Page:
A garden teaches many things: how to dig in and get dirt under your fingernails; the art of patience; and the constancy of impermanence.
My friend and hero Anna Timofeyeva-Yegorova, the wonderful Soviet combat airwoman whose memoir I edited, taught me those lessons as well.
For more than half a year I lived inside her mind, burying myself in her story day after day, trying to tell it in a way that felt true. Her sheer tenacity fascinated and awed me, sometimes even more than her physical courage did.
In one chapter, she lands her wooden Po-2 biplane in a village that’s being shelled, soon to be overrun. Instead of abandoning it and evacuating with the other Soviet troops, she borrows a horse to tow and hide it for the night. In the morning it won’t start, so she drains the oil, heats it over a peasant woman’s stove, and pours it back in. She and her biplane live to fly another day. Good lord, who else would go to that kind of effort?
That’s what I call getting your hands dirty. That’s what I call patience. Time after time, she refuses to abandon her craft to the Nazis, to take “no” for an answer when she’s told the skies are no place for her, or to allow herself to be grounded regardless of blizzards or physical exhaustion.
I thought about these things whenever I felt overwhelmed by this project I’d agreed to do, whenever I felt I’d gotten in over my head. I thought about the promise I made to an 87-year old lady who’d braved Nazi bullets and blizzards in an open cockpit wood-and-fabric biplane, and then anti-aircraft fire in the Il-2.
And then I shut the heck up, put my @$$ in a chair in front of the computer for half a year, and slogged through the 415 typewritten pages until the job was done.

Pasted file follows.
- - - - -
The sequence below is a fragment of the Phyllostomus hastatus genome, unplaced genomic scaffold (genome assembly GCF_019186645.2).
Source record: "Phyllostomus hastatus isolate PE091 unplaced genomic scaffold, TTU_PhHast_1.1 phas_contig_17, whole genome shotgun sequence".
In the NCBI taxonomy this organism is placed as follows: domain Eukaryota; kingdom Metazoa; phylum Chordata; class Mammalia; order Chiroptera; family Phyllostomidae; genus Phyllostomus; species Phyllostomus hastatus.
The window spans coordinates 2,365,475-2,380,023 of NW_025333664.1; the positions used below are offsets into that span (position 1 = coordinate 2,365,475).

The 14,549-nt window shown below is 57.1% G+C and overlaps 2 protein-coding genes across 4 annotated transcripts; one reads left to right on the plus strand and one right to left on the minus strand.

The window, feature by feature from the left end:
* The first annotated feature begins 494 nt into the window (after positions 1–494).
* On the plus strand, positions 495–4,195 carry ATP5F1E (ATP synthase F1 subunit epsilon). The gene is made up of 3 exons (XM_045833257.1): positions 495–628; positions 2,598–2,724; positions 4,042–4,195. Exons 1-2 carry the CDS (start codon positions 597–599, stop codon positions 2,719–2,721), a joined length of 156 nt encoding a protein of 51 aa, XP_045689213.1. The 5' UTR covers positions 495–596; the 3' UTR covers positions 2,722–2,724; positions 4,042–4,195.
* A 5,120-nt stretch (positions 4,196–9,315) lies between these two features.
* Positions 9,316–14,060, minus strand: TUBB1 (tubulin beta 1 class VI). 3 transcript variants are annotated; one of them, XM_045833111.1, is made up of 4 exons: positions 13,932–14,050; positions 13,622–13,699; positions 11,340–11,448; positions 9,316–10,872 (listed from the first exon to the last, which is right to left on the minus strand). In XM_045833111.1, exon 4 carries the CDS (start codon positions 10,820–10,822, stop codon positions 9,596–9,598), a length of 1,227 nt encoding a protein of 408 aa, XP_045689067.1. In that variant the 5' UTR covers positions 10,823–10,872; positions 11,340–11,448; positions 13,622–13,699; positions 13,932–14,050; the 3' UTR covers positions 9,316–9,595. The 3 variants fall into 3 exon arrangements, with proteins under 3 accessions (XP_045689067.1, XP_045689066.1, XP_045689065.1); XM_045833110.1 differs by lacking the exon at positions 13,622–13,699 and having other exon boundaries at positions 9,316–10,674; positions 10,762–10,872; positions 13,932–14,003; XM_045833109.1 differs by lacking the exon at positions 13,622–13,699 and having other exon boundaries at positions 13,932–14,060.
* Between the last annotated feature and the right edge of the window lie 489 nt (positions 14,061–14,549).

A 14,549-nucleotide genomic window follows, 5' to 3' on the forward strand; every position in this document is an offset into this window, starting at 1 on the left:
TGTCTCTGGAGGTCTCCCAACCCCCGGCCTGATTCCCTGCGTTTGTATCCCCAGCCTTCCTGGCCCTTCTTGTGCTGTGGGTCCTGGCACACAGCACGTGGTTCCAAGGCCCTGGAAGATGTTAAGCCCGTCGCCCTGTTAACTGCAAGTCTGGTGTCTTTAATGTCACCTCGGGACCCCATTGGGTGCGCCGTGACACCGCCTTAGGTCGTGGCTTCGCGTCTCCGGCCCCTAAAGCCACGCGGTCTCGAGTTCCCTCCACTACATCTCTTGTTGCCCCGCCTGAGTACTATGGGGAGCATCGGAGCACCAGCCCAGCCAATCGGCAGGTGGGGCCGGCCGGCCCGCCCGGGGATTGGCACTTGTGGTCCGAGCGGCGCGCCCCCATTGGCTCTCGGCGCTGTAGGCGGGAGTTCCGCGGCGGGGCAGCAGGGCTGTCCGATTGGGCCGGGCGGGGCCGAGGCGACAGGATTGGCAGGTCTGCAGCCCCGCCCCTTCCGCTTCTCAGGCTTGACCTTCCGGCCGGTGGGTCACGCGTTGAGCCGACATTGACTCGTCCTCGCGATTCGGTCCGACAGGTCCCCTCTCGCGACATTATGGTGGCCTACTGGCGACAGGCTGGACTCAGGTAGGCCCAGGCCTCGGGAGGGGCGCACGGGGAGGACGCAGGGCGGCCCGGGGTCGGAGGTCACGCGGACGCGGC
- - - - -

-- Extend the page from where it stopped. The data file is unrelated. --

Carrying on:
I learned a lot about sheer doggedness from Anna’s example, and then did my best to apply it in the re-telling of her story. I still have a lot to learn in the tenacity department compared to that great lady, but at least there’s one more journey behind me, thanks to her.
Impermanence, however, has been more difficult for me to accept. I don’t suffer loss easily. When a Japanese maple withers and dies, I plunge into self-recrimination, bemoan my failures as a gardener.
Far worse, the loss of a beloved person sends me into self-absorbed waves of guilt and regret. I become obsessed with opportunities lost forever, phone calls not returned.
Maybe it’s some kind of magical thinking that prevented me from believing in the necessary impermanence of a 91-year old war hero, especially after the sudden, awful death this year of a dear and wonderful friend less than half Anna’s age.
If you had met Anna, you’d understand. The clear gray eyes of a woman who’s survived hundreds of combat missions in the bloodiest war zone in history, a Nazi POW camp, and tortures by Soviet secret policemen are the structures of Stonehenge, the craters of the moon, the Grand Tetons. Such a person seems as all-enduring as earth and stone.
And now she is gone. Last Thursday my Russian friend Lydia Yakovlevna called to tell me that Anna Alexandrovna died that morning. She was buried at Donskoi Cemetery on Monday, near a 16th Century monastery that also will not last forever.
Sunlight is angling across my backyard garden as I write this, suffusing the autumn leaves of Japanese maples and witch hazel with a golden fire. Gilded afternoon light on a shining autumn day always seems to kindle this ache for the people I miss most. Forgive me if, for comfort, I fall back on a simple poem I enjoyed as a child, by Robert Frost.
Nothing Gold Can Stay
Nature’s first green is gold,
Her hardest hue to hold.
Her early leaf’s a flower;
But only so an hour.
Then leaf subsides to leaf.
So Eden sank to grief,
So dawn goes down to day.
Nothing gold can stay.